8. #32
    Av8tor1's Avatar
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    Quote Originally Posted by seedjar View Post
    I've actually heard that most pre-filters don't do a whole lot to extend membrane life... At least, that's the impression I got from actual users when I was shopping around for my RO unit. It's sad to hear that Aqua-Safe's quality is going down - I got an Aqua-Safe rig with a four-gallon tank for less than $150, including shipping, and it works great. That was two years ago, though.
    Interesting info on the permeate pump, Av... I might have to go pick one of those up this summer. Do you think that adding one of those could get my holding tank to actually retain its entire four gallon capacity? Right now, my next filter-related purchase is probably going to be a pump for the input, as I'm far from the local station and my pressure is super low. I want to have more water on hold and figured that buying another tank and further decreasing the pressure differential would probably be a waste of my money... a line pressurizer seemed like the best option. You wouldn't happen to know how these types of pumps typically stack up, do you?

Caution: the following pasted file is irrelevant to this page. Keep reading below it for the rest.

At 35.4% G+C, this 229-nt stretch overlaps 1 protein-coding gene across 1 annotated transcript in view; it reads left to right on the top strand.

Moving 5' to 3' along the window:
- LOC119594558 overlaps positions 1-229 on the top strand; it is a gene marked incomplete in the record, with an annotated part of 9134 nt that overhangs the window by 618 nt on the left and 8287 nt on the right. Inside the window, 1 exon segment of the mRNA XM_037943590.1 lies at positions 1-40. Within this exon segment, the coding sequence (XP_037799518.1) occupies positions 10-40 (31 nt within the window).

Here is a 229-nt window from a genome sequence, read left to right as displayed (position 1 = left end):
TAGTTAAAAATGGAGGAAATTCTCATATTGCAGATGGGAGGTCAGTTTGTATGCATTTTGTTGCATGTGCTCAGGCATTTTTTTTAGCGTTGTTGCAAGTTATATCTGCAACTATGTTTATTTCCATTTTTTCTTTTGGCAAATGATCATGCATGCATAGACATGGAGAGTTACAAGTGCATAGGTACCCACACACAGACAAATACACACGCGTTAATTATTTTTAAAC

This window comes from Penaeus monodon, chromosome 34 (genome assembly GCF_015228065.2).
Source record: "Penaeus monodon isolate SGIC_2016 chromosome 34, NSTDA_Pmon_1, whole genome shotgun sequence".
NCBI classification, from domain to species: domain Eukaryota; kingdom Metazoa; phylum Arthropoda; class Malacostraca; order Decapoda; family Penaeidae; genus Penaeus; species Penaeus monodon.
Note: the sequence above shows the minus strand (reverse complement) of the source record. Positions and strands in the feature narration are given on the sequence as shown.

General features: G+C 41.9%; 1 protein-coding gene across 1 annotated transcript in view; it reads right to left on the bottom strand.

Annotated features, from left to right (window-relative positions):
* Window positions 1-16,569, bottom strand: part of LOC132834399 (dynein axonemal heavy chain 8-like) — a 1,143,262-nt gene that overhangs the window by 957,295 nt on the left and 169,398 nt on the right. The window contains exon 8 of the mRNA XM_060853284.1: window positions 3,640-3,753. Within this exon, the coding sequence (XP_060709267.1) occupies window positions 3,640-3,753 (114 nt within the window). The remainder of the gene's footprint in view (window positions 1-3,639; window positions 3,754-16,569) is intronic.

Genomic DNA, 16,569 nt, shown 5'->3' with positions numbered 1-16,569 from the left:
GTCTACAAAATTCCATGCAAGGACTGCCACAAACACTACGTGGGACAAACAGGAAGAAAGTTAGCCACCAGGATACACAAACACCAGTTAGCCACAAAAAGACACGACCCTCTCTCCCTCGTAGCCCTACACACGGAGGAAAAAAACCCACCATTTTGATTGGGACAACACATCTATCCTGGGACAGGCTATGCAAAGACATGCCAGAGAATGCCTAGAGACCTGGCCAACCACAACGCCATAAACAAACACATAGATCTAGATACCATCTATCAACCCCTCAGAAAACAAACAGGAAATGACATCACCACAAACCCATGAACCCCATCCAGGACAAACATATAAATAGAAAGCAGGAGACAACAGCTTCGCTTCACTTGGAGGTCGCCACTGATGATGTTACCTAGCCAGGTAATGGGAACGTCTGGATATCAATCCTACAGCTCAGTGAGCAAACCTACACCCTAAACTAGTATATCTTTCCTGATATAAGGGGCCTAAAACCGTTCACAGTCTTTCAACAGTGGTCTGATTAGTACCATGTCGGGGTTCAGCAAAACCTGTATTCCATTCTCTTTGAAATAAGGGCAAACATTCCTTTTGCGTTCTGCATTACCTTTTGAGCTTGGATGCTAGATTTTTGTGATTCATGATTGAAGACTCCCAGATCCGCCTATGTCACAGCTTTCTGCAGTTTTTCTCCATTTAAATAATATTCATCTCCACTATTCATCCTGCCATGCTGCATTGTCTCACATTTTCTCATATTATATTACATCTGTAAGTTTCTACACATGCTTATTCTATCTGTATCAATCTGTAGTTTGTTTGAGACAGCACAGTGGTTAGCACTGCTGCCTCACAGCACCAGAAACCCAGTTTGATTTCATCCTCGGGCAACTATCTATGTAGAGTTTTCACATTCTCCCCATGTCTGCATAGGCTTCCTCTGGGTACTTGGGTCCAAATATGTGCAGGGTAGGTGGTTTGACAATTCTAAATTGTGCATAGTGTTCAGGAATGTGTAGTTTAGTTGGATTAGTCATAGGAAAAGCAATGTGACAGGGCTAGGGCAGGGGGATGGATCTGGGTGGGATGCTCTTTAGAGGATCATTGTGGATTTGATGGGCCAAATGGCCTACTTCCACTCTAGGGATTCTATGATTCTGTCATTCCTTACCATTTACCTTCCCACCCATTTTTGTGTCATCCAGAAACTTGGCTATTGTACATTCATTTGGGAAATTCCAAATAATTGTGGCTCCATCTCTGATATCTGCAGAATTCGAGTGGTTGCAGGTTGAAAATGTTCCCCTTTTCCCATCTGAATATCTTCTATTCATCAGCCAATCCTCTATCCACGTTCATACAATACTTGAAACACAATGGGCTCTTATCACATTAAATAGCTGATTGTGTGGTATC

~Joe

    PS - Er, I know the prefilters serve some purpose... Large sediments can harm the membrane. I think the particulate filter is the key part, but you don't actually need the activated carbon and some of the other stages that are included... Come to think of it, ignore me and do your own research...
    the holding tank capacity will not change as long as you still use the 60% auto shut off valve, it stops flow once pressure downstream of the membrane reaches 60% of pressure upstream of the membrane. This amount of diff is required so the pressure diff stays at a level high enough to work, otherwist the brine rate would keep increasing and the unit would never shut off.

    with the permeate pump you can run a 90% ASO vavle due to the isolation of the tank from the membrane output, this increase in outlet pressure will increase the tanks usable volume